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Mobile Security R&D Program

Mobile Security R&D Program

The Department of Homeland Security (DHS) workforce has become increasingly mobile, driving the need for secure mobility solutions and a coordinated approach and framework to guide the selection and implementation of common enterprise mobility solutions. To accelerate the safe and secure adoption of mobile technology within DHS and the federal government, the DHS Science and Technology Directorate (S&T) created the Mobile Security research and development (R&D) Program.

Mobile Security R&D Program Goal: “Accelerating the adoption of secure mobile technologies by government and industry to enable the homeland security mission.”

The Mobile Security R&D program has three efforts address in  R&D:

Motivation

Our dependency on mobile technology makes it an attractive and lucrative target for cyberattacks. A broad range of threats now challenges both government and consumer mobile devices. The government faces additional threats from advanced nation-state actors. Additionally, attacks can also focus on and jeopardize government employees’ physical wellbeing, finances, or privacy. Moreover, a security compromise of both the government and government employee’s mobile systems can lead to unauthorized access to, change of, or destruction of government functions.

The key developments in mobile threats include the following:

  • The mobile ecosystem is complicated because it is comprised of different original equipment manufacturers (OEMs), operating systems platforms, application development tools, mobile network infrastructure, and much more. The complex and varying degree of inter-dependencies within this ecosystem makes for a broad and varied attack surface that presents unique security challenges for mobile technology users.
  • Malware has grown substantially in the U.S., driven by an increase in threats that hold devices and their data hostage in exchange for payment (ransomware).
  • Mobile threat sophistication is increasing. Malware has entered the marketplace pre-installed on certain devices thereby compromising the supply chain. Mobile-based malware now employs sophisticated self-defense techniques, such as evading attempts to detect and defeat the malware.

Mobile network infrastructures face unmitigated attacks. Reports suggest protection mechanisms are rarely implemented in carrier infrastructure, and there is limited ability to protect against geolocating users through their devices. The geolocation risk is exacerbated by legal global roaming partnerships between carriers.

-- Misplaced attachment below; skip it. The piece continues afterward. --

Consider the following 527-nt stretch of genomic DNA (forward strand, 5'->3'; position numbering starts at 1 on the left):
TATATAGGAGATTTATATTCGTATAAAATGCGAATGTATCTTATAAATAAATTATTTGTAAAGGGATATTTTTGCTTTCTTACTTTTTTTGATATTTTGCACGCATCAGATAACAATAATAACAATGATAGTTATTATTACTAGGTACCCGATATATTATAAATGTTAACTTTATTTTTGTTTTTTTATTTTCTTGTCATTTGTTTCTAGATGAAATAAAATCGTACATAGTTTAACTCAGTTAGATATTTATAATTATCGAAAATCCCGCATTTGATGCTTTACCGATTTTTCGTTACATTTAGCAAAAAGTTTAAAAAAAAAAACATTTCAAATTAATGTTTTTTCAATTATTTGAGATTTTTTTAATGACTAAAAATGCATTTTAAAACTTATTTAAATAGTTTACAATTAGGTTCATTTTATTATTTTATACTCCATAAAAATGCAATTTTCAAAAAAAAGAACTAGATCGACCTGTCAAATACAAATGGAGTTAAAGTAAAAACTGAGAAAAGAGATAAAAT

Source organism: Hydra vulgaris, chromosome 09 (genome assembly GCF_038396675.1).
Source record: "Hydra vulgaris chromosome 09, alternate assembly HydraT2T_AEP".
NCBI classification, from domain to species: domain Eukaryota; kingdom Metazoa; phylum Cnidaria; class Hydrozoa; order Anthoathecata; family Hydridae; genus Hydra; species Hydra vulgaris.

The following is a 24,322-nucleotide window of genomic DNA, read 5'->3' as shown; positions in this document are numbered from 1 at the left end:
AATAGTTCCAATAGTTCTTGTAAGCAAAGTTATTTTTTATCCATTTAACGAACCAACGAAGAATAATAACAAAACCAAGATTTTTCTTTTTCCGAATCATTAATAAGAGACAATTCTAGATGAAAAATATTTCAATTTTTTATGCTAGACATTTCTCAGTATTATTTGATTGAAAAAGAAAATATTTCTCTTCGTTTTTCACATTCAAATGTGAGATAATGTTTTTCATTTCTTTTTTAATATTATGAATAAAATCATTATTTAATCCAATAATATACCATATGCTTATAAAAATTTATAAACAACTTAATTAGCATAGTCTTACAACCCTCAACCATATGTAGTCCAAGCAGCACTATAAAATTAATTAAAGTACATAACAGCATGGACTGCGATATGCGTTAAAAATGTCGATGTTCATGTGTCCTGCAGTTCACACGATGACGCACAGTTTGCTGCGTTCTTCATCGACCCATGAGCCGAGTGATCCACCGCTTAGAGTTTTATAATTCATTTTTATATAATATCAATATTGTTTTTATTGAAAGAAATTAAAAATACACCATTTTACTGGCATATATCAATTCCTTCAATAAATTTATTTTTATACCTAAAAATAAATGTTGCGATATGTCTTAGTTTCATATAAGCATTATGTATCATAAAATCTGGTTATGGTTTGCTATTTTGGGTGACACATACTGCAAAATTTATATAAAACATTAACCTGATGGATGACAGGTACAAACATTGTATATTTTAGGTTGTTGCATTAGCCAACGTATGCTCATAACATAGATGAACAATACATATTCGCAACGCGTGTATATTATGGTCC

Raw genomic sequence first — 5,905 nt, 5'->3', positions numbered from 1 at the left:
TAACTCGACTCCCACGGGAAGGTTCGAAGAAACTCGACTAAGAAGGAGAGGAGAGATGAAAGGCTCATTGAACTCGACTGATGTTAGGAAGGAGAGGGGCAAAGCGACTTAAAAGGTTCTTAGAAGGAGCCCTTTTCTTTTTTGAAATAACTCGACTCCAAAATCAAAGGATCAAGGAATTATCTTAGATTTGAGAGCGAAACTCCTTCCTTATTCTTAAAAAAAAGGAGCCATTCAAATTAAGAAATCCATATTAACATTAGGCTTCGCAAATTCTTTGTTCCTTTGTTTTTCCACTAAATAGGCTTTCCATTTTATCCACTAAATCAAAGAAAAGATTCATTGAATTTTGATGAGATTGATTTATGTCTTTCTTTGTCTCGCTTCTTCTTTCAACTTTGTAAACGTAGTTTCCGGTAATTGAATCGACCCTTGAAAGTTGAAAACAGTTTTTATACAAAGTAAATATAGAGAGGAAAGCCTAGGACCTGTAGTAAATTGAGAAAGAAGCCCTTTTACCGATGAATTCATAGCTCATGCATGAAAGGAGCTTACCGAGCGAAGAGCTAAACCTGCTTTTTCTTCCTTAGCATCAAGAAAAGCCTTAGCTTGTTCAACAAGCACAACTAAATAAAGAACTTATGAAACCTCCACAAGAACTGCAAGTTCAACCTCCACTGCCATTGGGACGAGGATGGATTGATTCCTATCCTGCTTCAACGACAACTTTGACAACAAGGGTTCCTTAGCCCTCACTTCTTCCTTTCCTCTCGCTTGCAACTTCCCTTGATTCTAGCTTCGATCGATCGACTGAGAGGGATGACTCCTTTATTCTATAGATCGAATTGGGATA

Approach

Promote Outreach Lead Mobility CoP Impact Policy Support Pilots & Procurement graphicTo respond to these evolving threats and security challenges, S&T’s CSD has developed and will transition programs to accomplish several strategic objectives and initiatives. Through this work, S&T will ensure DHS is poised to bridge current capability gaps and deploy solutions that effectively, efficiently, and securely enable the DHS mission. The Mobile Security R&D program has established three overarching objectives to achieve its vision: strategic partnerships; research and development (R&D); and tech championing.

Objective 1: Partner with DHS components and federal stakeholders to identify operational requirements and capability gaps.

The Mobile Security R&D program leverages the efforts of existing federal and DHS mobility working groups to gather and prioritize remediation of mobile security capability gaps preventing mobile implementations both at the federal level and across the Homeland Security Enterprise (HSE). These groups include the following federal and DHS working groups:

Federal Interagency Working Groups:

  • Federal Chief Information Officers (CIO) Council’s Information Security and Identity Management Committee (ISIMC) Mobile Technology Tiger Team (MTTT)
  • ISIMC Identity, Credential and Access Management Sub Committee (ICAMSC)
  • Mobile Services Category Team (MSCT)
  • MTTT Mobile Application Security Vetting Working Group

DHS Mobility Working Groups:

  • Mobility Initiative-5 (MI-5)

  • Mobile Community of Practice
  • President’s National Security Telecommunications Advisory Committee (NSTAC) Network Security Information Exchanges (NSIE)

Objective 2: Develop innovative, secure mobile solutions to enhance the DHS mission.

The Mobile Security R&D program has established several initiatives with private industry and academia through long-range Broad Agency Announcements (BAAs), targeted BAAs, Small Business Innovation Research (SBIR) funding, and Other Agencies Technology Solutions (OATS) SBIRs. S&T has awarded mobile technology research contracts to address primary gaps identified through its partnerships with other DHS components and federal agencies.  These efforts address needs in three R&D areas:

Objective 3: Champion the technology created by the program to support its transition into operational practice.

Transitioning the developed technology into operational use is an integral part of the Mobile Security R&D Program. Starting with the first objective, we engage stakeholders early to help drive research and identify customers that are able to be in involved. During and after research execution, the Mobile Security R&D Program conducts outreach to educate and raise awareness of the innovative technologies being developed by the program. Outreach activities include hosting technology showcases, engaging directly with federal CIOs, engaging in matchmaking, and facilitating pilot projects to promote early adoption of a technology.

Resources

For the latest information about S&T Cybersecurity, visit the S&T Cybersecurity News, Publications, Videos and Events pages.

Publications & Fact Sheet

Contact

Program Manager: Vincent Sritapan

Email: SandT-Cyber-Liaison@hq.dhs.gov

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